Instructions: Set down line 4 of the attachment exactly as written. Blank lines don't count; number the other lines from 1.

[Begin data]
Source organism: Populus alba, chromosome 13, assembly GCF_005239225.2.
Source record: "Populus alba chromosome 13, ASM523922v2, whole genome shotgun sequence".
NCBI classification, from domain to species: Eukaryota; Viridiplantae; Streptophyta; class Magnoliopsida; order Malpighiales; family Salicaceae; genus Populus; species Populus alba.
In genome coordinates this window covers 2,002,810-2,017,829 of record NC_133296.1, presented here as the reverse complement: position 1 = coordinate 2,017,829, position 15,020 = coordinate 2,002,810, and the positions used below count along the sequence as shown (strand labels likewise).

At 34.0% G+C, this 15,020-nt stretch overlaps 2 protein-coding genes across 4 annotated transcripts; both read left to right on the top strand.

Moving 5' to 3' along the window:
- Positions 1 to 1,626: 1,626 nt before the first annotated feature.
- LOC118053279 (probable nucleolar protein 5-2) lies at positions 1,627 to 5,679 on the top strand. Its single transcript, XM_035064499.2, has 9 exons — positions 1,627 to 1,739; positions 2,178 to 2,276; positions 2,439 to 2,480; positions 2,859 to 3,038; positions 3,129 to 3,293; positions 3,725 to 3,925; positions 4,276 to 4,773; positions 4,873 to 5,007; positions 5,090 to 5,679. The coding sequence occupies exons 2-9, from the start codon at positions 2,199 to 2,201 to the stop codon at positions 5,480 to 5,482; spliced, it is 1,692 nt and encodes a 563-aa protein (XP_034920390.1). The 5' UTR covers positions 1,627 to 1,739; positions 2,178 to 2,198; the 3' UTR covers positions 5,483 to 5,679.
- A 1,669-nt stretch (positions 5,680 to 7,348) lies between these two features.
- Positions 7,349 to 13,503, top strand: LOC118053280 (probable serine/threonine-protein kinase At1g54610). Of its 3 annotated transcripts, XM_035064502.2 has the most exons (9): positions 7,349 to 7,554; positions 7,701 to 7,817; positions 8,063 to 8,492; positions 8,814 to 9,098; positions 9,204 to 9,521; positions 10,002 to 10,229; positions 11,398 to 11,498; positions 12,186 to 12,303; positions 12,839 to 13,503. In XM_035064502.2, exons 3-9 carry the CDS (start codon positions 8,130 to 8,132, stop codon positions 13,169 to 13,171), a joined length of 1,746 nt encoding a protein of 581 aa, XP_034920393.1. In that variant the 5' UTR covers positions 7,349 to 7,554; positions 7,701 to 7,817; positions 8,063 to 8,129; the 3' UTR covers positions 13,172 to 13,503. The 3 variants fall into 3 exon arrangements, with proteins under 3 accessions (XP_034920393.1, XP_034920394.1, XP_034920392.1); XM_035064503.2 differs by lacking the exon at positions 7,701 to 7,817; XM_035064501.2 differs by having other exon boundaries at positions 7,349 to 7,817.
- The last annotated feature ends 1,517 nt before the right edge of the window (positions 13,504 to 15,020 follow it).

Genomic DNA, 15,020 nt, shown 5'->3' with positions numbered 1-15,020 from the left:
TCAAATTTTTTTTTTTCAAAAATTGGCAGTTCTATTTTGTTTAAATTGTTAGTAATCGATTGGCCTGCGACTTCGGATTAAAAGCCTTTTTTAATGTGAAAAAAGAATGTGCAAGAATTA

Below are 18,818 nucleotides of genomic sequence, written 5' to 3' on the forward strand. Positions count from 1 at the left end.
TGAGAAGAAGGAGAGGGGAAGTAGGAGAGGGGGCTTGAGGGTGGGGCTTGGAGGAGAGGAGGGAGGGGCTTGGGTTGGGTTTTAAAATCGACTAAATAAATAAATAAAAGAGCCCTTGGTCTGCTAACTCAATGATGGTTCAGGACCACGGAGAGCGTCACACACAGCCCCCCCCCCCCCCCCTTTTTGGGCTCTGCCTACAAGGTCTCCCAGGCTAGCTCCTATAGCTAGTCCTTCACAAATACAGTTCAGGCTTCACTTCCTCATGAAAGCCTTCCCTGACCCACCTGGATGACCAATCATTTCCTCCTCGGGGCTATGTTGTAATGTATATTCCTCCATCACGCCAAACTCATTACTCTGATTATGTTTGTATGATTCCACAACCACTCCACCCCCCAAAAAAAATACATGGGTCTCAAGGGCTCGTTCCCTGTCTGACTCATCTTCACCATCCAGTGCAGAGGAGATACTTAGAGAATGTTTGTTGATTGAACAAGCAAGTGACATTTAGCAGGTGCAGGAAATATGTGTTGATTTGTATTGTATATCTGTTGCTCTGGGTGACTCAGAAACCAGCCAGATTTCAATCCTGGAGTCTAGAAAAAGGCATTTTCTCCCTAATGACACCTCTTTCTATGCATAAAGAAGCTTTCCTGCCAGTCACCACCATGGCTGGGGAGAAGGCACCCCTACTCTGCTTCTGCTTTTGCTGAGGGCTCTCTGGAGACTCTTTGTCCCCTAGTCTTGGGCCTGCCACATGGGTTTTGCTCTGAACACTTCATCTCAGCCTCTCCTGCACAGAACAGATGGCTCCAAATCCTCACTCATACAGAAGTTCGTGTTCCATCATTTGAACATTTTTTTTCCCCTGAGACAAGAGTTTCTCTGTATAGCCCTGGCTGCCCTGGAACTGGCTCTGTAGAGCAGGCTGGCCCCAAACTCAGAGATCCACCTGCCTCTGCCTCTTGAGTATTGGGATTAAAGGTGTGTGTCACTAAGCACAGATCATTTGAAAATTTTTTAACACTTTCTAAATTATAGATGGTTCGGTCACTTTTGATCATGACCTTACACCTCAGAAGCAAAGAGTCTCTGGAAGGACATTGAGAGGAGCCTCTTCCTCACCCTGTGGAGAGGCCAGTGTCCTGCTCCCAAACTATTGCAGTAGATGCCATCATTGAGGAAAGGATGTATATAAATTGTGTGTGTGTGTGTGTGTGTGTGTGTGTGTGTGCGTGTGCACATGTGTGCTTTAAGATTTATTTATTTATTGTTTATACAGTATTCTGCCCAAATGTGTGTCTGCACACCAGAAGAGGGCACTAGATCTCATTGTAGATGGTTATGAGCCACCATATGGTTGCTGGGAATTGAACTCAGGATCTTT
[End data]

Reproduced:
In genome coordinates this window covers 2,002,810-2,017,829 of record NC_133296.1, presented here as the reverse complement: position 1 = coordinate 2,017,829, position 15,020 = coordinate 2,002,810, and the positions used below count along the sequence as shown (strand labels likewise).